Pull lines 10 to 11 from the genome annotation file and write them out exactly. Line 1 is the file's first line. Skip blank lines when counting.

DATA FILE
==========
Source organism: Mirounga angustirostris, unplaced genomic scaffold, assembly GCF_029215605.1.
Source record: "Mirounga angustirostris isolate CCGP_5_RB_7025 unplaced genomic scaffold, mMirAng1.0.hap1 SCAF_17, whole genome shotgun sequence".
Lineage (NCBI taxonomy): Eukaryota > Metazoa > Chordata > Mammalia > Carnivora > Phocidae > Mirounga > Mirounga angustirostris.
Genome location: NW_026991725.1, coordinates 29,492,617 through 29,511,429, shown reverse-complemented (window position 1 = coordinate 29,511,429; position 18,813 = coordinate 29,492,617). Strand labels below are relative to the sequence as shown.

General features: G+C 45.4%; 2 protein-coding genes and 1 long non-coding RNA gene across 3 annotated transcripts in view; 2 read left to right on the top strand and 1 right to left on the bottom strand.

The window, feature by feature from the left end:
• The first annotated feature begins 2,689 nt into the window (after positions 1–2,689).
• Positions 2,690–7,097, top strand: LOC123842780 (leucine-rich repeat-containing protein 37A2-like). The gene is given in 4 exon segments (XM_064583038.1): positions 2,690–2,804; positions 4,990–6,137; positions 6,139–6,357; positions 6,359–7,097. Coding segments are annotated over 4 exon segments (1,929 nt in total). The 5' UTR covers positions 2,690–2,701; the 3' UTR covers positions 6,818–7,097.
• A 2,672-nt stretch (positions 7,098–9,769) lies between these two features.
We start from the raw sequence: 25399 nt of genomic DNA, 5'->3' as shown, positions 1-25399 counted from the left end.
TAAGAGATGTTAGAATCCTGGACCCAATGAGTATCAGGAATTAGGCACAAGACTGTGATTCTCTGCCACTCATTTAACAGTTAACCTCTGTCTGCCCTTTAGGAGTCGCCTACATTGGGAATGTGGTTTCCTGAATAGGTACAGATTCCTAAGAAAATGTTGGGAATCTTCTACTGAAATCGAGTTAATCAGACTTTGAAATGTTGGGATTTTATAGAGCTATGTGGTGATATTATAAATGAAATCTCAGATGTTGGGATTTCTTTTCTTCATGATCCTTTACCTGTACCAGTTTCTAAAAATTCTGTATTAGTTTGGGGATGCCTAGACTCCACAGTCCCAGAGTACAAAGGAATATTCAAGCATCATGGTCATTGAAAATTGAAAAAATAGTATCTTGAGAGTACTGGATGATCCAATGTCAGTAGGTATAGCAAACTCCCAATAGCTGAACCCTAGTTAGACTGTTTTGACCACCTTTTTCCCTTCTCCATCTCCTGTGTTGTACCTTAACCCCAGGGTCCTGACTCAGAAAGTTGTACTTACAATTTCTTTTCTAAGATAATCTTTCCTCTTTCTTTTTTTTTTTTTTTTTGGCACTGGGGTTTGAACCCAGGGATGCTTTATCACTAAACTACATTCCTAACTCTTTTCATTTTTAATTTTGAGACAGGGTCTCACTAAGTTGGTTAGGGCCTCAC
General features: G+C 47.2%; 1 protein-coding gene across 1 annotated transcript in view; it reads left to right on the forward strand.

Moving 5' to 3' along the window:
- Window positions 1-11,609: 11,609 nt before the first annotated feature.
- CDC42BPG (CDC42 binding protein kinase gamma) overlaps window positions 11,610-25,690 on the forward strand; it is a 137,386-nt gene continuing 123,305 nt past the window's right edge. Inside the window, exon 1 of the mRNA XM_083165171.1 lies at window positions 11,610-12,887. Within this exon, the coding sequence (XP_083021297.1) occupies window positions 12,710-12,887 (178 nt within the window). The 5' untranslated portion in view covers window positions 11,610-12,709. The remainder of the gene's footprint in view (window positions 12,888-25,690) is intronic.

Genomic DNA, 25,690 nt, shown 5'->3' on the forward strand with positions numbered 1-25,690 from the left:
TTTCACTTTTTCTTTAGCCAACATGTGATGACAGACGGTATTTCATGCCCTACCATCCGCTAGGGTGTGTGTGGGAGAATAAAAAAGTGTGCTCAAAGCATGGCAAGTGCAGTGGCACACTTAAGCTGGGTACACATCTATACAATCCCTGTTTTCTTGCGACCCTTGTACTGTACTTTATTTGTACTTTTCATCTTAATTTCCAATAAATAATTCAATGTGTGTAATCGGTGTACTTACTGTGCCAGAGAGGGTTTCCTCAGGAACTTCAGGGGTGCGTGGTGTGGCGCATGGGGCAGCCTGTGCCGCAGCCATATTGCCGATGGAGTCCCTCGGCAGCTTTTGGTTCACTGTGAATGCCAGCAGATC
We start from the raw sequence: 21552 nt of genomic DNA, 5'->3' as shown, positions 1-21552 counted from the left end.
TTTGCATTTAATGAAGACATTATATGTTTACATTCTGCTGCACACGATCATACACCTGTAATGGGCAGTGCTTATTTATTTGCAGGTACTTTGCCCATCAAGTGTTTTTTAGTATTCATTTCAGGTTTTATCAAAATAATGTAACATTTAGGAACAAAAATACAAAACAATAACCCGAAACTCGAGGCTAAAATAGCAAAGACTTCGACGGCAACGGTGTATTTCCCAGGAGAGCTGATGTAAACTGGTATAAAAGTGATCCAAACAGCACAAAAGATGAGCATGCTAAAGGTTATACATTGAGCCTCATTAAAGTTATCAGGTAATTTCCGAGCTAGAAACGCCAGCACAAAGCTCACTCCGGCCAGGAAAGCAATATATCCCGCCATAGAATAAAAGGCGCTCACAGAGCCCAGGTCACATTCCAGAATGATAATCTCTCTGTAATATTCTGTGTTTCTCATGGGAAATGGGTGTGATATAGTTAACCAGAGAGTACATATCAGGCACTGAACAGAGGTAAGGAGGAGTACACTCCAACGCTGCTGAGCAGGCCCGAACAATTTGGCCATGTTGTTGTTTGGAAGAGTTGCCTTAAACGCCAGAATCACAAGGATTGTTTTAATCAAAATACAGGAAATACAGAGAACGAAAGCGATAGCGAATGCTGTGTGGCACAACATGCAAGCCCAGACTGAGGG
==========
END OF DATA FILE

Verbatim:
We start from the raw sequence: 25399 nt of genomic DNA, 5'->3' as shown, positions 1-25399 counted from the left end.
TAAGAGATGTTAGAATCCTGGACCCAATGAGTATCAGGAATTAGGCACAAGACTGTGATTCTCTGCCACTCATTTAACAGTTAACCTCTGTCTGCCCTTTAGGAGTCGCCTACATTGGGAATGTGGTTTCCTGAATAGGTACAGATTCCTAAGAAAATGTTGGGAATCTTCTACTGAAATCGAGTTAATCAGACTTTGAAATGTTGGGATTTTATAGAGCTATGTGGTGATATTATAAATGAAATCTCAGATGTTGGGATTTCTTTTCTTCATGATCCTTTACCTGTACCAGTTTCTAAAAATTCTGTATTAGTTTGGGGATGCCTAGACTCCACAGTCCCAGAGTACAAAGGAATATTCAAGCATCATGGTCATTGAAAATTGAAAAAATAGTATCTTGAGAGTACTGGATGATCCAATGTCAGTAGGTATAGCAAACTCCCAATAGCTGAACCCTAGTTAGACTGTTTTGACCACCTTTTTCCCTTCTCCATCTCCTGTGTTGTACCTTAACCCCAGGGTCCTGACTCAGAAAGTTGTACTTACAATTTCTTTTCTAAGATAATCTTTCCTCTTTCTTTTTTTTTTTTTTTTTGGCACTGGGGTTTGAACCCAGGGATGCTTTATCACTAAACTACATTCCTAACTCTTTTCATTTTTAATTTTGAGACAGGGTCTCACTAAGTTGGTTAGGGCCTCAC